SNOWMASS, COLO. – Survival in patients with advanced heart failure who receive a left ventricular assist device as destination therapy or as a bridge to transplant has increased dramatically in recent years – and the best may be yet to come.
"There is a robust pipeline of mini-VADs [mini–ventricular assist devices] providing partial circulatory support that should allow wider applicability," Dr. Michael J. Mack said at the Annual Cardiovascular Conference at Snowmass.
This new generation of smaller, ever-more-high-tech VADs now entering clinical trials is made up of devices designed for implantation via a shorter, less invasive, off-pump hybrid surgical procedure, which should reduce operative morbidity and mortality. The rechargeable battery will also be implanted. Some of the devices are even earmarked for implantation nonsurgically in the cath lab, explained Dr. Mack, a cardiothoracic surgeon who is medical director of the Baylor Health Care System in Plano, Tex.
The ease of implantation of these next-gen mini-VADs makes them suitable for use at an earlier stage in the development of heart failure than the two left ventricular assist devices (LVADs) now approved for long-term use in the United States. The expectation is that this earlier mechanical intervention might further improve patient outcomes, he added.
Two-year survival following implantation of the HeartMate II, the current workhorse LVAD, is 65%, the same as with heart transplantation. To put that in perspective, in the REMATCH trial, which more than a decade ago led to Food and Drug Administration (FDA) approval of the first LVAD as long-term therapy, 2-year survival with device therapy was just 25%.
Today at many top institutions, Dr. Mack said, the number of LVADs implanted as destination therapy – that is, as an alternative to heart transplantation – now dwarfs the number of heart transplants done. This reflects a widespread recognition that the organ donor pool is unlikely to grow larger despite many efforts. Indeed, the number of heart transplants performed in North America has remained constant at roughly 2,300 per year for the past 20 years.
The other LVAD approved as destination therapy or bridge to transplant is the HeartWare VAD. The FDA granted approval based upon the results of the 30-center, prospective ADVANCE trial, which demonstrated that the HeartWare VAD’s performance was noninferior to that of the HeartMate II (Circulation 2012;125:3191-200).
Both LVADs are small continuous-flow devices with only a single moving part. They are quiet and energy efficient. Their simplicity of design makes them less susceptible to mechanical wear and much more reliable than earlier-generation LVADs. Three-year device replacement rates are now less than 10%, according to Dr. Mack.
But the current LVADs have significant shortcomings. In a worldwide series of close to 6,000 patients who have received a device as destination therapy or bridge to transplant, the 3-year combined rate of bleeding, stroke, infection, device malfunction, or death was 86%. The 3-year stroke incidence was 19% (J. Heart Lung Transpl. 2013;32:141-56).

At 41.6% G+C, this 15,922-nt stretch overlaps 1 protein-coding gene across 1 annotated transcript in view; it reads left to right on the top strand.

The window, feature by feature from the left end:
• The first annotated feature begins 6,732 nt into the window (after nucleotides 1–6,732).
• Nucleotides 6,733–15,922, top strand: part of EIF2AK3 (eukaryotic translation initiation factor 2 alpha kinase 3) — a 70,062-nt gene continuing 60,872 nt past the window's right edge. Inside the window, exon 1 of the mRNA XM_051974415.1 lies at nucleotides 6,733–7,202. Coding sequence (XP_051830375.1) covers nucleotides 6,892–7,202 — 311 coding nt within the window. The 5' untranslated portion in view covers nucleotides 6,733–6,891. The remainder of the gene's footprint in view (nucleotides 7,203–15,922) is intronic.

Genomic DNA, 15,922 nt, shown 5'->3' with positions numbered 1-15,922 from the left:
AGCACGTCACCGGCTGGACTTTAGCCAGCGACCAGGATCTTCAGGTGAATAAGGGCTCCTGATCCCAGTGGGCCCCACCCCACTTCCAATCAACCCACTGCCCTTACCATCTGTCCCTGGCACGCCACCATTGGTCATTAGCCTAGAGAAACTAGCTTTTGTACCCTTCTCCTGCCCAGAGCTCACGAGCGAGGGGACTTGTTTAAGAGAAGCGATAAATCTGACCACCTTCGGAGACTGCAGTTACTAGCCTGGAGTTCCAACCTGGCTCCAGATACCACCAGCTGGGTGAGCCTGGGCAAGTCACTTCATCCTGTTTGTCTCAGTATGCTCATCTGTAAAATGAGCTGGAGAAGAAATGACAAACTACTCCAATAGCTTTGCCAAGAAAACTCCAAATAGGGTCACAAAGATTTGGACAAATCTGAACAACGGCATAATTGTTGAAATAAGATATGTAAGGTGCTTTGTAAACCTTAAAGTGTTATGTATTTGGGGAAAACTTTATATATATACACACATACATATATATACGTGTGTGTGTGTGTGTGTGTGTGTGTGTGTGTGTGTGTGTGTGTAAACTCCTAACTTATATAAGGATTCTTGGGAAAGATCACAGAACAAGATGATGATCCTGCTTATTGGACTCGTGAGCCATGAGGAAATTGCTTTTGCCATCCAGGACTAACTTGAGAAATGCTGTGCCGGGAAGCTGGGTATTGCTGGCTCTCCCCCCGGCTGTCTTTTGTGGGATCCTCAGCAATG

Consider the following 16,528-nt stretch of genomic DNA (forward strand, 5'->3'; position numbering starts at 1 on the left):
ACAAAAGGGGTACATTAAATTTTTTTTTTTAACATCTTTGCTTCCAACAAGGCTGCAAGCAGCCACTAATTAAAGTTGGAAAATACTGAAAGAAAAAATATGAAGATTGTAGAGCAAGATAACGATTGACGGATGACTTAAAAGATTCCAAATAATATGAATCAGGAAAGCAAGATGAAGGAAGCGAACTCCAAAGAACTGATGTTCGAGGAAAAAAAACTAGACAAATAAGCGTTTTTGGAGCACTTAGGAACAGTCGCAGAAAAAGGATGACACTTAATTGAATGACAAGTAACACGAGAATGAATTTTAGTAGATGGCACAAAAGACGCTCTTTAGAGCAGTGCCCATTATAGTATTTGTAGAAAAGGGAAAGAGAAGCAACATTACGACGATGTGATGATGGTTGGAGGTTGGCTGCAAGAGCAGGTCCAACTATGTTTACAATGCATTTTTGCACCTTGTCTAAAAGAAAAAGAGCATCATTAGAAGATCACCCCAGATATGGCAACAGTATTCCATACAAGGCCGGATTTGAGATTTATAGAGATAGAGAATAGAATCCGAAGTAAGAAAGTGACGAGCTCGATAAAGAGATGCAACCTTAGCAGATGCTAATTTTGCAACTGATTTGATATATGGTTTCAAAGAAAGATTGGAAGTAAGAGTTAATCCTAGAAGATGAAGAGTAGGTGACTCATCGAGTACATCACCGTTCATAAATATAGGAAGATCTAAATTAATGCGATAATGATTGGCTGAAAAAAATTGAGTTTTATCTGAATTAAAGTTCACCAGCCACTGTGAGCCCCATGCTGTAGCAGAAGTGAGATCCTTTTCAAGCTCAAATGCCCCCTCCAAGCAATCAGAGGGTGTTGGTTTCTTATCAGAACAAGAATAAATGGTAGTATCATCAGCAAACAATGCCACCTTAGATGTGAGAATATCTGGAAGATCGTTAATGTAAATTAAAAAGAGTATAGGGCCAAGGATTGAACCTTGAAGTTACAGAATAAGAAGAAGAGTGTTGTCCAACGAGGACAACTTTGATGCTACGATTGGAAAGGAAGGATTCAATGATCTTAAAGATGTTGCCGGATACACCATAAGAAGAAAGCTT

Bleeding is a major problem with these devices for three reasons. Virtually all LVAD recipients develop acquired von Willebrand’s disease. Moreover, patients are on warfarin because of their high stroke risk. And gastrointestinal bleeding is a significant problem due to the angiodysplasia and arteriovenous malformations that result from the nonpulsatile continuous blood flow.
Among the mini-VADs well along in the developmental pipeline are the MicroMed HeartAssist 5, which is 71 x 30 mm in size and weighs only 92 g. Also in development are the HeartWare Miniaturized VAD (MVAD), which is about the size of a golf ball, and the HeartMate III.
The device drawing the most interest from cardiac surgeons, however, is the CircuLite Synergy mini-VAD, which is the size of an AA battery. It’s implanted off-pump with a small right thoracotomy for left atrial access. The device sits in a pocket in the right deltoid-pectoral groove for axillary artery access. The inflow is from the left atrium, with outflow into the right subclavian artery.
This device will undergo further modification to a totally endovascular concept that avoids the right thoracotomy. Inflow will be through the subclavian vein via a transseptal puncture approach, with outflow into the subclavian artery.
"The idea is that this will become a cath lab procedure. The device will sit in a pocket similar to a pacemaker," Dr. Mack explained.
Although the future looks bright for mini-VADs, plenty of key questions about them still await answers, the surgeon noted. Among them: Will partial circulatory support be sufficient for all patients with advanced heart failure? Will it be possible to predict which patients with New York Heart Association class III heart failure are destined to progress to advanced disease, and if so, will early implantation of a partial support device in these less-sick patients have a favorable effect on their quality of life? Might it slow progression of heart failure, and perhaps even induce remission?